Yes. Generally, if you want to build a fence on a common boundary with your neighbour, or upgrade an existing one, you can expect the neighbour to go halves on the bill for an "adequate" fence.
That is, one that is "reasonably satisfactory" for the purpose it is intended to serve.
Discuss your plans with your neighbour before you start putting in the fence-posts, though, and try to keep the proposal reasonable. They are entitled to object if they disagree about what is appropriate.
If you can not reach an agreement, or your neighbour refuses to pay half, there is a formal process you can follow. First, you must serve your neighbour with a "fencing notice".
What should the "fencing notice" say?
The notice should state that it is served under the Fencing Act 1978 and contain the names and addresses of both you and your neighbour. It must describe:
- The boundary to be fenced.
- The type of fence to be built.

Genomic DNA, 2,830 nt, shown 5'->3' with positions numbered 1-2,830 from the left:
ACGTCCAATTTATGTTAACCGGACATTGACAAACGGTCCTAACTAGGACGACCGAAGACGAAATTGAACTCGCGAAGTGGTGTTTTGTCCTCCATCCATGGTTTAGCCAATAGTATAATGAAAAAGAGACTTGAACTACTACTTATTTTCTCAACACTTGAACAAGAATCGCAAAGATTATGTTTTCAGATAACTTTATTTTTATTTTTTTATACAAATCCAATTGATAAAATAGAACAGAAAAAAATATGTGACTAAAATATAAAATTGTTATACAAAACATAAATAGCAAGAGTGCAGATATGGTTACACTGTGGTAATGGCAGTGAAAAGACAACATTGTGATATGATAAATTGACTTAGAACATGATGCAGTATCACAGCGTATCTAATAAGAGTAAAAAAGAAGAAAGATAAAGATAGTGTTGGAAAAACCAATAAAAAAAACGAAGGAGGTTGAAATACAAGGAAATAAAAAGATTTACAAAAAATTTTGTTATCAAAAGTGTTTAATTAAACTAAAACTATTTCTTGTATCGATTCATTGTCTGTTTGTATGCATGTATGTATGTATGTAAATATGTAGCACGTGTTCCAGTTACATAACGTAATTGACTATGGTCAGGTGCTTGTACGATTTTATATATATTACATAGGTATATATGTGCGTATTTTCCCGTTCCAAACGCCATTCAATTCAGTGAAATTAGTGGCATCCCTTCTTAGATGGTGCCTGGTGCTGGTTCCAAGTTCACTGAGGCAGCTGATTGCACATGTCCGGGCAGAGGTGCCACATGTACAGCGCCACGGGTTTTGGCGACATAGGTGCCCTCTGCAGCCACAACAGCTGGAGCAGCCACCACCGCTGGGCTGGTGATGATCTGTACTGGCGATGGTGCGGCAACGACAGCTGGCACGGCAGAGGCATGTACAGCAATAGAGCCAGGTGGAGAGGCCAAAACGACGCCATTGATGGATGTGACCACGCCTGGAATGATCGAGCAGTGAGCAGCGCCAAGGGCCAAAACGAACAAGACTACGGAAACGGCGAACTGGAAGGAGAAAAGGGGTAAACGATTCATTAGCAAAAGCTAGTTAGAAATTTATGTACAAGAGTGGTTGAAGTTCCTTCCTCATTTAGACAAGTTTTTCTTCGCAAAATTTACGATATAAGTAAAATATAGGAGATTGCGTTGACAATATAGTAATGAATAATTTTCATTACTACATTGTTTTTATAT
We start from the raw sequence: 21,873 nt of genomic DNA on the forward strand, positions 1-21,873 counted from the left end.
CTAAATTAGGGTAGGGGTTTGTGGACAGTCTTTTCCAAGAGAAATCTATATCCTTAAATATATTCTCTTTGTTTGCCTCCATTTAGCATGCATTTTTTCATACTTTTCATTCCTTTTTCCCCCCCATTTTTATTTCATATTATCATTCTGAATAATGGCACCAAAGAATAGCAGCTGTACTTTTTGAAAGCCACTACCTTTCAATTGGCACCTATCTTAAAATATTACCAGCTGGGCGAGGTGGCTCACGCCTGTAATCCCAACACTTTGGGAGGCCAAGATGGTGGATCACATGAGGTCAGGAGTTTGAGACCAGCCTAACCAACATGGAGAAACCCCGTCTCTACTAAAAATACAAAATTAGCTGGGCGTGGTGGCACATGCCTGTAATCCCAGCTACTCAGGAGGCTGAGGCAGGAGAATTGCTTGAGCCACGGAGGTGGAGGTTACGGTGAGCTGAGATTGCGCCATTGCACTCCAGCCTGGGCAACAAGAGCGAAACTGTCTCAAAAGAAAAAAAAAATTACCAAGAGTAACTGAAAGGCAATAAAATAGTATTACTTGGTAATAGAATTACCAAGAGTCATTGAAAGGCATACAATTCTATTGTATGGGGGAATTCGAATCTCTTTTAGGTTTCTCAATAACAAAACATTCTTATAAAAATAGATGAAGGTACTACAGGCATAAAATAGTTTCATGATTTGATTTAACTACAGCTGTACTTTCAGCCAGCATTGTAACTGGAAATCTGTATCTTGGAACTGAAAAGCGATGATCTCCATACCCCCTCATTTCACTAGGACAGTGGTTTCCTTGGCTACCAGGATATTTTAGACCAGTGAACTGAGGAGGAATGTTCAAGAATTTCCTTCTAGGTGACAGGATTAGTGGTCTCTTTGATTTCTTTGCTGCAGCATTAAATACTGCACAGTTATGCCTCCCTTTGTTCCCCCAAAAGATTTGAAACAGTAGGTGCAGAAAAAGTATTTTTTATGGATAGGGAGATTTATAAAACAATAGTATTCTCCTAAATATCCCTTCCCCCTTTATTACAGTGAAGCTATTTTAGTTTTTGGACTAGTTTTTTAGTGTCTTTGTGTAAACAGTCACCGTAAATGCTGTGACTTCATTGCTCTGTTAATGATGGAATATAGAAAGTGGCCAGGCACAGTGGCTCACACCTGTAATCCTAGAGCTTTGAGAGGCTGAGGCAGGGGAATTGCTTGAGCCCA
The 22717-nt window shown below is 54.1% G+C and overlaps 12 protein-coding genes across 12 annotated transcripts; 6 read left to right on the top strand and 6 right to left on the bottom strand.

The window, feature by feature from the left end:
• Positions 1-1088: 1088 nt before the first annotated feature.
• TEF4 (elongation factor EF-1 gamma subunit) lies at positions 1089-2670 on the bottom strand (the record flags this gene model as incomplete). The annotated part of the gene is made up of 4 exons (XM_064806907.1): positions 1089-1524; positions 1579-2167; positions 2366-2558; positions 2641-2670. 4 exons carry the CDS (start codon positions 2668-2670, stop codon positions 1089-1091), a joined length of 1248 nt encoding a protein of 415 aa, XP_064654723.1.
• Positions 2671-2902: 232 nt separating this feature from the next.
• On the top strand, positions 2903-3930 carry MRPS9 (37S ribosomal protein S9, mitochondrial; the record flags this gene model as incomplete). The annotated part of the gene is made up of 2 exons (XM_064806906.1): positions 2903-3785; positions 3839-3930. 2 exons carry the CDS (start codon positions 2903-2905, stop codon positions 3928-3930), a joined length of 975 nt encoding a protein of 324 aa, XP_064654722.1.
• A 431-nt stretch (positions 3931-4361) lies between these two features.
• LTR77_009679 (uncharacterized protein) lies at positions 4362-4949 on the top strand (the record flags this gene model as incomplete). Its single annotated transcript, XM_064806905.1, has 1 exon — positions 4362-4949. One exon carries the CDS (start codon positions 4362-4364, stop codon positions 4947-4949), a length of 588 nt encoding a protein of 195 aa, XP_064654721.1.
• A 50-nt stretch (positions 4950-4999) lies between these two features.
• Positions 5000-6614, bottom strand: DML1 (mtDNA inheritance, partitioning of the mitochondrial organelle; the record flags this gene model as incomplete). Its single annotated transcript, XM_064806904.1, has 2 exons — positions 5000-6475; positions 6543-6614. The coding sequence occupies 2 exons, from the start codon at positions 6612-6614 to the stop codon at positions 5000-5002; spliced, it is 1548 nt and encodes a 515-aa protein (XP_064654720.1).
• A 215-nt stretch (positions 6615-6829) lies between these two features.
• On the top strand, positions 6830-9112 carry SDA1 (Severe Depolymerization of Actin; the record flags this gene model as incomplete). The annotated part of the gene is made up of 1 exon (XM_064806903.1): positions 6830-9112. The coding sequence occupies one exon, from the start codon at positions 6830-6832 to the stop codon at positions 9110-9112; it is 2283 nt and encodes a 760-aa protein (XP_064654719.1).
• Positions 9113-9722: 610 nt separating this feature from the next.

- Who will build the fence.
- The estimated total cost.
- How materials are to be purchased.
- The start date for work.
It must also explain that your neighbour has 21 days to object to any aspect of the proposal and make any counter proposals. It must say that if your neighbour does not accept liability, you must be told within 21 days the reason why and be given the name and address of whoever your neighbour believes is liable.
The notice must also say that if your neighbour makes no communication within 21 days, they will be deemed to have agreed to the proposals and will have to share the cost.
Remember to sign and date the notice, and keep a copy for yourself. You can deliver it by registered letter or in person. This is called "serving notice".
If you have trouble preparing your notice, refer to a copy of the Fencing Act. A sample notice is included in the schedules to the Act, as are some useful descriptions of various different types of fences.
For information visit the Consumer NZ website.